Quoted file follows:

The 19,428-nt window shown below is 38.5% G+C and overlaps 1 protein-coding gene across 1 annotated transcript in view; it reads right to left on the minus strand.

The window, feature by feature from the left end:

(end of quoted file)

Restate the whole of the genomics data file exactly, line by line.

The 19,428-nt window shown below is 38.5% G+C and overlaps 1 protein-coding gene across 1 annotated transcript in view; it reads right to left on the minus strand.

The window, feature by feature from the left end: